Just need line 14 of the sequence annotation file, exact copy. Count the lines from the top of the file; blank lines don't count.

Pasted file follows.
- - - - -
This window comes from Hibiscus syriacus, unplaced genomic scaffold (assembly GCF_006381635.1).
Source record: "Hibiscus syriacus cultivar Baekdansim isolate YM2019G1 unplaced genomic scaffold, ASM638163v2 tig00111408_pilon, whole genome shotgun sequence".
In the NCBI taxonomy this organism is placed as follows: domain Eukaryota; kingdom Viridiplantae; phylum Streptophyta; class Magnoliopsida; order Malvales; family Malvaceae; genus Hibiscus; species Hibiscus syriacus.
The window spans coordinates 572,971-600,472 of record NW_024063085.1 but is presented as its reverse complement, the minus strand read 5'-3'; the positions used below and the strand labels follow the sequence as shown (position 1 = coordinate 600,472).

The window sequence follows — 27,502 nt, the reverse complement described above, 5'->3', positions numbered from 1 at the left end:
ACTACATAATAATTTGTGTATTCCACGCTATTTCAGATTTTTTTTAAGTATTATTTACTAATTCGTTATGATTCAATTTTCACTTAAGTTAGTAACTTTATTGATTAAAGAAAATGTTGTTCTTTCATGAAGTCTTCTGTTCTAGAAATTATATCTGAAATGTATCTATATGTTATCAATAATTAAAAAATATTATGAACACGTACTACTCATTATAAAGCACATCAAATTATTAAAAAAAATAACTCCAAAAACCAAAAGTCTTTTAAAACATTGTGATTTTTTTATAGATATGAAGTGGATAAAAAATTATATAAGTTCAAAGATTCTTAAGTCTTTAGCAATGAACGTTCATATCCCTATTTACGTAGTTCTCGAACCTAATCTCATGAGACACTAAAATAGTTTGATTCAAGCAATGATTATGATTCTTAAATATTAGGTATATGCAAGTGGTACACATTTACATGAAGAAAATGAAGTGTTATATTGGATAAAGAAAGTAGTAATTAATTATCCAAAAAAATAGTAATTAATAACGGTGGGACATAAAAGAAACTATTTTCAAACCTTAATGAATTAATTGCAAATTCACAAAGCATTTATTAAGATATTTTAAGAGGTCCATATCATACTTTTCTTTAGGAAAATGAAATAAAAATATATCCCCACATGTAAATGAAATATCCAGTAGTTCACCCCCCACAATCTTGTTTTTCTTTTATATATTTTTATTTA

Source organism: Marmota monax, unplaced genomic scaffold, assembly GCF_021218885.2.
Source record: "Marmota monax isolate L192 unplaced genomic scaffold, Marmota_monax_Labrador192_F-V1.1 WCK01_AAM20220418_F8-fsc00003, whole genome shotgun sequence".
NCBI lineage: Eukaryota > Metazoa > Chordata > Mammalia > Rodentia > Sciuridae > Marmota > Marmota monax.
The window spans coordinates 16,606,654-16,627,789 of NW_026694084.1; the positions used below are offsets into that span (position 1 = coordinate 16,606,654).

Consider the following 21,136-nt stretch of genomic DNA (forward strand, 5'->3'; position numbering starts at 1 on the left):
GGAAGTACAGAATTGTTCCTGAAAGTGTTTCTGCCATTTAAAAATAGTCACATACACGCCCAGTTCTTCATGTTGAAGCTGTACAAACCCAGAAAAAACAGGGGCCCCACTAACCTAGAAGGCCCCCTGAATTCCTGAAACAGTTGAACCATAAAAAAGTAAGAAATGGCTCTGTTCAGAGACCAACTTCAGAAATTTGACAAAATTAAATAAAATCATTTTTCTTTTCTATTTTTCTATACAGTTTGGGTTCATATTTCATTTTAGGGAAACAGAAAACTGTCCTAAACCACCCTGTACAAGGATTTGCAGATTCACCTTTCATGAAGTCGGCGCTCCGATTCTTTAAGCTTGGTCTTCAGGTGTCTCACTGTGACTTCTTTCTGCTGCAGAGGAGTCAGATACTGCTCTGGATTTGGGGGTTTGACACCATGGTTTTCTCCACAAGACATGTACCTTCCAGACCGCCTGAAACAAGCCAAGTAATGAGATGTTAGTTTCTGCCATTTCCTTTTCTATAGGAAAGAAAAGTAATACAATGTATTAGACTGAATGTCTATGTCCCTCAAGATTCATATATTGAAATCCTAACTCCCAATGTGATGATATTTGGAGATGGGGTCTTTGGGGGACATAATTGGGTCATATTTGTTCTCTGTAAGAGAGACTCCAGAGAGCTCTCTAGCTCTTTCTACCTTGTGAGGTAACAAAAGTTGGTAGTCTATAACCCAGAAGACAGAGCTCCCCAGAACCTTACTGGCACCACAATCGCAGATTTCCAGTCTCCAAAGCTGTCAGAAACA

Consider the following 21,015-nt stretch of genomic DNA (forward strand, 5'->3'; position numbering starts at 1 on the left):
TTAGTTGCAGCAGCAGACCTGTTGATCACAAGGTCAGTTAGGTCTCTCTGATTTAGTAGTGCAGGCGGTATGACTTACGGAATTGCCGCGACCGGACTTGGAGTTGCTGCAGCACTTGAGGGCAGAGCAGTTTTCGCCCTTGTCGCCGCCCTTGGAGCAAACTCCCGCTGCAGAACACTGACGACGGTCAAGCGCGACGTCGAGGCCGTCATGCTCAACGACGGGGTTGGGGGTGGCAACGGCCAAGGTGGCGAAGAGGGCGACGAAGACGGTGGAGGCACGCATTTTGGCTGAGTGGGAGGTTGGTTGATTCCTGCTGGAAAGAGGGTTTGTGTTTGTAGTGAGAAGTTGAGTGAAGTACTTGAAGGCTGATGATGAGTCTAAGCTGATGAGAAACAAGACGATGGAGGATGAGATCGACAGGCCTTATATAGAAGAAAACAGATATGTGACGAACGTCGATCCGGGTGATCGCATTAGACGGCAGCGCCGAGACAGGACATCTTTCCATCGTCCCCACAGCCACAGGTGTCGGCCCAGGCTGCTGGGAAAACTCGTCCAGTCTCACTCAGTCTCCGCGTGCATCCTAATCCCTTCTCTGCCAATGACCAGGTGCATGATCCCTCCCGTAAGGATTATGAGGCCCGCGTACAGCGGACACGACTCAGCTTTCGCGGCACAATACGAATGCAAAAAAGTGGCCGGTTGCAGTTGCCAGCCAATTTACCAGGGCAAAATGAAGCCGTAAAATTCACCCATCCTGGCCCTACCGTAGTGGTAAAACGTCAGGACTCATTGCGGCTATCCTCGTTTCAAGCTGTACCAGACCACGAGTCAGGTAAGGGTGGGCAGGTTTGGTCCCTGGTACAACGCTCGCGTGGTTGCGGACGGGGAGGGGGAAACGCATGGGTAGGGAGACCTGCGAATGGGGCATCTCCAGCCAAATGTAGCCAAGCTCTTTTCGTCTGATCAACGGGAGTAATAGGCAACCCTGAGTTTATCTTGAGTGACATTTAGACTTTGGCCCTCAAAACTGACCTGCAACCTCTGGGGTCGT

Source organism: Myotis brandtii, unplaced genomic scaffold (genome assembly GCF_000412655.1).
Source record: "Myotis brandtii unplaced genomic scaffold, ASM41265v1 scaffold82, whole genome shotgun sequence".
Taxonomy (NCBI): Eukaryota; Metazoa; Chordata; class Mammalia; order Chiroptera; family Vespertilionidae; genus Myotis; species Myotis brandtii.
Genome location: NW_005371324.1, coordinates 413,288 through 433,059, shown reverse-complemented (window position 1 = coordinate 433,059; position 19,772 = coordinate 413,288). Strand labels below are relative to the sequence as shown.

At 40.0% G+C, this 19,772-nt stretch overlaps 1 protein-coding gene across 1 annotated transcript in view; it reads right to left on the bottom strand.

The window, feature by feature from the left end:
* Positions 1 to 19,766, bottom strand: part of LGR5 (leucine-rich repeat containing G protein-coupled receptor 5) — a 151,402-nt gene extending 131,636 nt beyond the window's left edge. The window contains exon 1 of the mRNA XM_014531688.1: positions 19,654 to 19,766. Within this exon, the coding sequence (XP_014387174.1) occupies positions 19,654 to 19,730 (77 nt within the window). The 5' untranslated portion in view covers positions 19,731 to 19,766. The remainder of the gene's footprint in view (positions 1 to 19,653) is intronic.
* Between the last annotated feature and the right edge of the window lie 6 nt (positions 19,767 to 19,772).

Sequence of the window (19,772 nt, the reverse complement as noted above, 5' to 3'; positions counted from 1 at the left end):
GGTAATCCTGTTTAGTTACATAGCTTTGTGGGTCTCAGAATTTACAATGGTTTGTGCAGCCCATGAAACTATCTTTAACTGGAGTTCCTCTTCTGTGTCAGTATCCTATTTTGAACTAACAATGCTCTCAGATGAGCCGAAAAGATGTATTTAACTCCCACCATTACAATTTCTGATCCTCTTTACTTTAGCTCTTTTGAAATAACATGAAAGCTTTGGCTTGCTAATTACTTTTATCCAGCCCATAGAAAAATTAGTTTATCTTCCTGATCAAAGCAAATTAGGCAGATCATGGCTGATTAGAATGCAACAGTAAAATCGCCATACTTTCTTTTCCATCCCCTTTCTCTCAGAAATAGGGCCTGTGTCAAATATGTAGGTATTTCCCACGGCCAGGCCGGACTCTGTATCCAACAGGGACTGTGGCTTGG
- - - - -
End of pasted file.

TTAGTTGCAGCAGCAGACCTGTTGATCACAAGGTCAGTTAGGTCTCTCTGATTTAGTAGTGCAGGCGGTATGACTTACGGAATTGCCGCGACCGGACTTGGAGTTGCTGCAGCACTTGAGGGCAGAGCAGTTTTCGCCCTTGTCGCCGCCCTTGGAGCAAACTCCCGCTGCAGAACACTGACGACGGTCAAGCGCGACGTCGAGGCCGTCATGCTCAACGACGGGGTTGGGGGTGGCAACGGCCAAGGTGGCGAAGAGGGCGACGAAGACGGTGGAGGCACGCATTTTGGCTGAGTGGGAGGTTGGTTGATTCCTGCTGGAAAGAGGGTTTGTGTTTGTAGTGAGAAGTTGAGTGAAGTACTTGAAGGCTGATGATGAGTCTAAGCTGATGAGAAACAAGACGATGGAGGATGAGATCGACAGGCCTTATATAGAAGAAAACAGATATGTGACGAACGTCGATCCGGGTGATCGCATTAGACGGCAGCGCCGAGACAGGACATCTTTCCATCGTCCCCACAGCCACAGGTGTCGGCCCAGGCTGCTGGGAAAACTCGTCCAGTCTCACTCAGTCTCCGCGTGCATCCTAATCCCTTCTCTGCCAATGACCAGGTGCATGATCCCTCCCGTAAGGATTATGAGGCCCGCGTACAGCGGACACGACTCAGCTTTCGCGGCACAATACGAATGCAAAAAAGTGGCCGGTTGCAGTTGCCAGCCAATTTACCAGGGCAAAATGAAGCCGTAAAATTCACCCATCCTGGCCCTACCGTAGTGGTAAAACGTCAGGACTCATTGCGGCTATCCTCGTTTCAAGCTGTACCAGACCACGAGTCAGGTAAGGGTGGGCAGGTTTGGTCCCTGGTACAACGCTCGCGTGGTTGCGGACGGGGAGGGGGAAACGCATGGGTAGGGAGACCTGCGAATGGGGCATCTCCAGCCAAATGTAGCCAAGCTCTTTTCGTCTGATCAACGGGAGTAATAGGCAACCCTGAGTTTATCTTGAGTGACATTTAGACTTTGGCCCTCAAAACTGACCTGCAACCTCTGGGGTCGT